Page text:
Resources - Tenants - Moving Out
5. Moving Out
A tenant must move out by 1 p.m. on the last day of the tenancy (usually the last day of the month). A landlord and tenant may agree on another time or date – as long as it’s in writing and signed by both parties.
Clean the Unit
A tenant is expected to clean the inside of their rental unit – even if it wasn’t clean at the beginning of the tenancy:
- Carpets must be steam cleaned or shampooed for tenancies that lasted longer than a year – tenants must pay any carpet cleaning costs
- Appliances must be cleaned in the unit – including behind or under the fridge and stove, if they’re on wheels
- Window coverings provided with the unit should be clean and in reasonable condition at the end of the tenancy
- Windows, including the inside tracks, should be cleaned
- Balcony doors, windows and tracks should be cleaned on the inside and outside
- Walls must be washed so that there are no scuff marks or finger prints left behind, unless the texture of the walls doesn’t allow for this
- Nail holes do not need to be filled if the landlord’s rules for hanging and removing pictures have been followed – however, tenants must pay to repair excessive nail holes or deliberate damage
- Baseboard heaters should be vacuumed or wiped down
- Fireplaces should be cleaned out, if they’ve been used
- Light bulbs and fuses should all be working
Before the Move-Out Inspection
Tenants should make sure the unit is prepared for the final condition inspection – that means they must remove all belongings, clean the unit and fix any damage. Otherwise, the landlord may ask to keep some or all of a deposit to cover cleaning or repair costs.
Inspecting the Rental Unit
At the end of a tenancy, a landlord and tenant must inspect the rental unit together – this is sometimes called a “walk-through.” This should be done:
- When the unit is empty
- Once the tenant moves out and before the new tenant moves in
Comparing the move-in and move-out Condition Inspection Reports allows the landlord and tenant to see if the rental unit was damaged and who is responsible for paying for repairs. The tenant isn’t responsible for reasonable wear and tear of the rental unit.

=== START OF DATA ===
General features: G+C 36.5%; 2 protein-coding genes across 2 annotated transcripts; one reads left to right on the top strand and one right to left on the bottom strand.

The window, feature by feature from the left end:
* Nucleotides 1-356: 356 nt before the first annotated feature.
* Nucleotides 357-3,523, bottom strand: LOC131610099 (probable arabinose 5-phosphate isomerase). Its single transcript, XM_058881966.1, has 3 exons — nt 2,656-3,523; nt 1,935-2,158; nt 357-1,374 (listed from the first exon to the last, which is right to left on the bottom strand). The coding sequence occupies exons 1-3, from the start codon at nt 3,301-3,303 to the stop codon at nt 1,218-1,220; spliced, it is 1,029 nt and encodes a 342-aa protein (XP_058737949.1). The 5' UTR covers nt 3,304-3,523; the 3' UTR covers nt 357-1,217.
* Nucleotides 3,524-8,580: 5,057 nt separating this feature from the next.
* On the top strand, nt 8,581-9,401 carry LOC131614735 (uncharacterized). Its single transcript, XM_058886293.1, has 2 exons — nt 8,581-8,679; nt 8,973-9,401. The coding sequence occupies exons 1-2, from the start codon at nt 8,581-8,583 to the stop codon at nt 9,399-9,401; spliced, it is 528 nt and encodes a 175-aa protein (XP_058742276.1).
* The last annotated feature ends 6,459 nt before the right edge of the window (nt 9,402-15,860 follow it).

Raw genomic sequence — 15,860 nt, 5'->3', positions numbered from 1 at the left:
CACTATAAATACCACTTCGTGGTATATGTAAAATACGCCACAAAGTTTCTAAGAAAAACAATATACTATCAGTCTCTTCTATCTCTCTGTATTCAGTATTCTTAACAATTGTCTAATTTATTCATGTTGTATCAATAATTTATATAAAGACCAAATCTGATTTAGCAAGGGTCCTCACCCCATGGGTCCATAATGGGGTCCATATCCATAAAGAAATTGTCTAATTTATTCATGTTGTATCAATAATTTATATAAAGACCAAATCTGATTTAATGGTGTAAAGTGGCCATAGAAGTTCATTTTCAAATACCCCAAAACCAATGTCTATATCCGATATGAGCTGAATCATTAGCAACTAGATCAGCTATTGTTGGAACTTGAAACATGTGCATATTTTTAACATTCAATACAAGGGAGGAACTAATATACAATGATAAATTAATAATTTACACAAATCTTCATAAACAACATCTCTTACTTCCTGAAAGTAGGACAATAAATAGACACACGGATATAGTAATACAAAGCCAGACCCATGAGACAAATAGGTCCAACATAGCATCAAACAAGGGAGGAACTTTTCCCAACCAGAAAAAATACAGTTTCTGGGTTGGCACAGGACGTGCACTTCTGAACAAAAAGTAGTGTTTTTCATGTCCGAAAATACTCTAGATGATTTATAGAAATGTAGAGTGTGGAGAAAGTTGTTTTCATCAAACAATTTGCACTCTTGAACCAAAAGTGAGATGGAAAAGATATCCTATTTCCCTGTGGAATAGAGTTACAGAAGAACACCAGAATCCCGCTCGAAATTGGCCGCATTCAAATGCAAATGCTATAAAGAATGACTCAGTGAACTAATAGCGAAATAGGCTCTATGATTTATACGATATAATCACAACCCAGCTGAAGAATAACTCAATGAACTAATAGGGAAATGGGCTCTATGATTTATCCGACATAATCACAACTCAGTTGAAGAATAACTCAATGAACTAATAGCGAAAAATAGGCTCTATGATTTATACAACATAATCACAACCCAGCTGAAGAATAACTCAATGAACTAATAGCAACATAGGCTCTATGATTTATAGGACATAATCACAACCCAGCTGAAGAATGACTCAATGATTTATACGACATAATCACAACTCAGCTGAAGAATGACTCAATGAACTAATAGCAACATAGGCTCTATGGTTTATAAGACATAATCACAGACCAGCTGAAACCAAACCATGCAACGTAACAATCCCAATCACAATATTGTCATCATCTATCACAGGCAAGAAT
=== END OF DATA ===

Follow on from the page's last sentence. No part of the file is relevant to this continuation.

STEP 1: Schedule the Inspection
It’s the landlord’s responsibility to schedule the condition inspection (or “walk-through”). Both landlords and tenants should be flexible and reasonable when arranging a suitable time for the inspection together. It’s acceptable for a tenant to authorize another person to attend the inspection on their behalf – as long as they notify the landlord before the inspection.
STEP 2: Bring the Move-In Inspection Report
The landlord should bring along a printed copy of the Condition Inspection Report (PDF, 1.6MB) that was completed at the start of the tenancy. That completed report will serve as an official record of the rental unit’s condition.
STEP 3: Conduct the Inspection
Walk through the rental unit and write down any damages on the inspection report – this doesn’t include damages from normal wear and tear.
Be sure all damages and concerns are noted in the report – it’s a good idea to take photos, if possible. These items can be submitted as evidence if there’s a dispute about the rental unit’s condition at the end of the tenancy.
STEP 4: Sign the Condition Inspection Report
The landlord and tenant must sign and date the inspection report. If a tenant disagrees with the landlord’s assessment, they should note any concerns or comments on the report before signing it.
STEP 5: Distribute Copies
Within seven days of the inspection, the landlord must provide a copy of the completed Condition Inspection Report (PDF, 1.6MB) to the tenant(s). If there are more than two landlords or two tenants, the landlord should include the additional names on a separate form called the Schedule of Parties (PDF).
A landlord can charge a fee for moving between units in a multi-tenanted building if the tenant requests the move. This must be stated in the tenancy agreement, and the fee cannot be more than $15 or 3% of the monthly rent – whichever is greater.
A landlord can also charge the tenant if a fee is required by a strata corporation for moving out of a strata building.